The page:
- Violence in childhood, attitudes about partner violence, and partner violence perpetration among men in Vietnam
- Annals of Epidemiology
- Volume | Issue number
- 24 | 5
- Pages (from-to)
- Document type
- Faculty of Social and Behavioural Sciences (FMG)
- Amsterdam Institute for Social Science Research (AISSR)
Purpose: We assess the association of men’s exposure to violence in childhood—witnessing physical violence against one’s mother and being hit or beaten by a parent or adult relative—with their attitudes about intimate partner violence (IPV) against women. We explore whether men’s perpetration of IPV mediates this relationship and whether men’s attitudes about IPV mediate any relationship of exposure to violence in childhood with perpetration of IPV.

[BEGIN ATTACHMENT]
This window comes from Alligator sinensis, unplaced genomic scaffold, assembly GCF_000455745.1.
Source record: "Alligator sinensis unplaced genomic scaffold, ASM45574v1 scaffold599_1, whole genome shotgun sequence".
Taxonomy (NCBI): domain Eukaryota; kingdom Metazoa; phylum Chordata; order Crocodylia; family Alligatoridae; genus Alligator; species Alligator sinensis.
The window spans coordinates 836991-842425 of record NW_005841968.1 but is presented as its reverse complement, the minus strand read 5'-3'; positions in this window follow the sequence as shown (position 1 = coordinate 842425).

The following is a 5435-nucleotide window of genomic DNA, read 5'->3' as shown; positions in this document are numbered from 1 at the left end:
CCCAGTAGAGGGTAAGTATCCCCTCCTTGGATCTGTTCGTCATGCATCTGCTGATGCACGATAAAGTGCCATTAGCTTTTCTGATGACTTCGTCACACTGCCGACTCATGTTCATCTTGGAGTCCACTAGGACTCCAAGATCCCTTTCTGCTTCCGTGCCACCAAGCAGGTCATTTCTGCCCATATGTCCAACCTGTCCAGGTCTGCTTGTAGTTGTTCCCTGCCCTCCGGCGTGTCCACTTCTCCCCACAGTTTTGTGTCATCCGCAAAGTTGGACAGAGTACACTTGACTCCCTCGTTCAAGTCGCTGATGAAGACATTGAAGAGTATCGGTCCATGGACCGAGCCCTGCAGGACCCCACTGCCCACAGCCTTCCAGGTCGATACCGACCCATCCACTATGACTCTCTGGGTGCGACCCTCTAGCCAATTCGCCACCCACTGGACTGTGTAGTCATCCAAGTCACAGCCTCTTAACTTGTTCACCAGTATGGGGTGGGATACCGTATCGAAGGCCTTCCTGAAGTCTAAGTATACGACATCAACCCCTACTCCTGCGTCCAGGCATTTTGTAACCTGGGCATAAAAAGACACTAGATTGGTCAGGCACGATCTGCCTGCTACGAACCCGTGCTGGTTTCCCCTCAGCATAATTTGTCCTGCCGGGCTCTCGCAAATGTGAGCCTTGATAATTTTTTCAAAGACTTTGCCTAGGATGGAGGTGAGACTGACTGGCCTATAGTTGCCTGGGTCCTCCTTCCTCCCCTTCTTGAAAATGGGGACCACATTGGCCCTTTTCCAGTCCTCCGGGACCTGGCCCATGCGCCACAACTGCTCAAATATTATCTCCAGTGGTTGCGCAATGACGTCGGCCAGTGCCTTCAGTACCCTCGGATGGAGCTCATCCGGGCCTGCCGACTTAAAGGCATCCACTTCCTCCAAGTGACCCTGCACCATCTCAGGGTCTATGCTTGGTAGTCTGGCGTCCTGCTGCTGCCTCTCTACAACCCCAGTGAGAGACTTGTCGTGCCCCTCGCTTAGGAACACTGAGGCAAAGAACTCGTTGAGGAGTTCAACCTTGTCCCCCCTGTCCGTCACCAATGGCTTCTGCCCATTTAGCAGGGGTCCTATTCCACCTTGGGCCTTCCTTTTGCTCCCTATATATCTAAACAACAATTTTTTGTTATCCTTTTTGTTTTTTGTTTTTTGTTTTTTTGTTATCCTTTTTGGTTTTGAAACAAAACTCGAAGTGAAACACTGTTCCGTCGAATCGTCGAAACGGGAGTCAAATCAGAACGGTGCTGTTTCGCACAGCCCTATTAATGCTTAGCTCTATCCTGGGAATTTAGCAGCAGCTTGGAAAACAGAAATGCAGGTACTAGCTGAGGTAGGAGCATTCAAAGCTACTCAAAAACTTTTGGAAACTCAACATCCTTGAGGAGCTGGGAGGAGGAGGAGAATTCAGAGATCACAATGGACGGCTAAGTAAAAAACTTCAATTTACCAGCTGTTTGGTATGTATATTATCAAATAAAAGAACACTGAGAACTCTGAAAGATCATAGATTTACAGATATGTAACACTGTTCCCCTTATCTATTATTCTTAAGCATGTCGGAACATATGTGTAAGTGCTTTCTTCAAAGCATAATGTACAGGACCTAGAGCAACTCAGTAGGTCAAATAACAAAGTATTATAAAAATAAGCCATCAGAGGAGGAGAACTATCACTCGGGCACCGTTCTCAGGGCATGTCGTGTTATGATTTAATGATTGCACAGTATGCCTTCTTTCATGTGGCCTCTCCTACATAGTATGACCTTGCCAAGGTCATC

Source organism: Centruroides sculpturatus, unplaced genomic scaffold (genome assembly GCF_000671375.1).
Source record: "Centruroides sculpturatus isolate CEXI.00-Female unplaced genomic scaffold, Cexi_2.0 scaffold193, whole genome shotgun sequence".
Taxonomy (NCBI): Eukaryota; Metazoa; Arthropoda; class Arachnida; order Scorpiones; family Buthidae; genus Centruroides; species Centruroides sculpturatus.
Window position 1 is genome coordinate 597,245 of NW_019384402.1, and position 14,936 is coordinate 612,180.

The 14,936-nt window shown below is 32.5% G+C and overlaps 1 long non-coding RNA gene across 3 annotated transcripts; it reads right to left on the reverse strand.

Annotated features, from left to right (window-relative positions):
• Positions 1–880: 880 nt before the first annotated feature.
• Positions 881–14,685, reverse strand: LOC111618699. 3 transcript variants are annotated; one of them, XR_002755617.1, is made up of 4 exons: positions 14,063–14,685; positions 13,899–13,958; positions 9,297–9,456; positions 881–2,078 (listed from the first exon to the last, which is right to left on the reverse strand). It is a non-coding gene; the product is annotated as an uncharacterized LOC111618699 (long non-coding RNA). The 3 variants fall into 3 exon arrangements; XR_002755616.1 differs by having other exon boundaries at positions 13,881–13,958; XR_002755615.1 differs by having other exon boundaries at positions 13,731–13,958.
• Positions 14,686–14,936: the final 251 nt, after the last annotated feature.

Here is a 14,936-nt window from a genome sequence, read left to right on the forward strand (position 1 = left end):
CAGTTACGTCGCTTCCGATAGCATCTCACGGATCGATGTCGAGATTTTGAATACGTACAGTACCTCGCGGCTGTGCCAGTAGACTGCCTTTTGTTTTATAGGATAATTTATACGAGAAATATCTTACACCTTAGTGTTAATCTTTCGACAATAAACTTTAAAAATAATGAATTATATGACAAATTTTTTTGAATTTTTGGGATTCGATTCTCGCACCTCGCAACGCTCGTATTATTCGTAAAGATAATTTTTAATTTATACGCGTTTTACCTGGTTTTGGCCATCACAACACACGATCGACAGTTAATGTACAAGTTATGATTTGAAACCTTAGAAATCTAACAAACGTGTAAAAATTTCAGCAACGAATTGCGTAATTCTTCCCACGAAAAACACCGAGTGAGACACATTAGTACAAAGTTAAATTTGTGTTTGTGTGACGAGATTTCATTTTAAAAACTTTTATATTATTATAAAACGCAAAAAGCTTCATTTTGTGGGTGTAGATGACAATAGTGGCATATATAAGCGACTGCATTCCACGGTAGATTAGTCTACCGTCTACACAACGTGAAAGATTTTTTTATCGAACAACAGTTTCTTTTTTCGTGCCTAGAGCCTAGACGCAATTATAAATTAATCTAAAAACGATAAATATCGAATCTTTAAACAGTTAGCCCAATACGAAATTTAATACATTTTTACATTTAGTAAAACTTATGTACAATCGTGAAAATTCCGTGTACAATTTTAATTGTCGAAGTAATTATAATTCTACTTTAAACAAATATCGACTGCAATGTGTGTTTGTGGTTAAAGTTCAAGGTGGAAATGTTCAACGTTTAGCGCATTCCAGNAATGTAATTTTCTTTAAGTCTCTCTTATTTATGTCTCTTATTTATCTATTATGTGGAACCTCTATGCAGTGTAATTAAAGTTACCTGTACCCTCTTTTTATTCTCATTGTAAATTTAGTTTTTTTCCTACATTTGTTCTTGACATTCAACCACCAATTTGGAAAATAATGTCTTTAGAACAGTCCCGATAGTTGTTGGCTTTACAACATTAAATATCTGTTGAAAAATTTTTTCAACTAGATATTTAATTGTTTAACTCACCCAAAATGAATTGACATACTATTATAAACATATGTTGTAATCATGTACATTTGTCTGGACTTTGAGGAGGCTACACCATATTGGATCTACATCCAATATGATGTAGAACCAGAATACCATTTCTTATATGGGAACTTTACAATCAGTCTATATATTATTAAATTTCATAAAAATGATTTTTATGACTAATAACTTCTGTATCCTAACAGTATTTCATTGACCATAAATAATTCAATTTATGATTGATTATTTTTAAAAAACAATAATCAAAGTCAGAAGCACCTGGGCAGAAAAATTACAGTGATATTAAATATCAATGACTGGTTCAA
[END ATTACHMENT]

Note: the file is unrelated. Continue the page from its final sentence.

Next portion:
Methods: Five hundred twenty-two married men 18-51 years in Vietnam were interviewed. Multivariate regressions for ordinal and binary responses were estimated to assess these relationships.
Results: Compared with men experiencing neither form of violence in childhood, men experiencing either or both had higher adjusted odds of reporting more reasons to hit a wife (aOR, 1.43; 95% CI, 1.03-2.00 and aOR, 1.66; 95% CI, 1.05-2.64, respectively). Men’s lifetime perpetration of IPV accounted fully for these associations. Compared with men experiencing neither form of violence in childhood, men experiencing either or both had higher adjusted odds of ever perpetrating IPV (aOR, 3.28; 95% CI, 2.15-4.99 and aOR, 4.56; 95% CI, 2.90-7.17, respectively). Attitudes about IPV modestly attenuated these associations.
Conclusions: Addressing violence in childhood is needed to change men’s risk of perpetrating IPV and greater subsequent justification of it.
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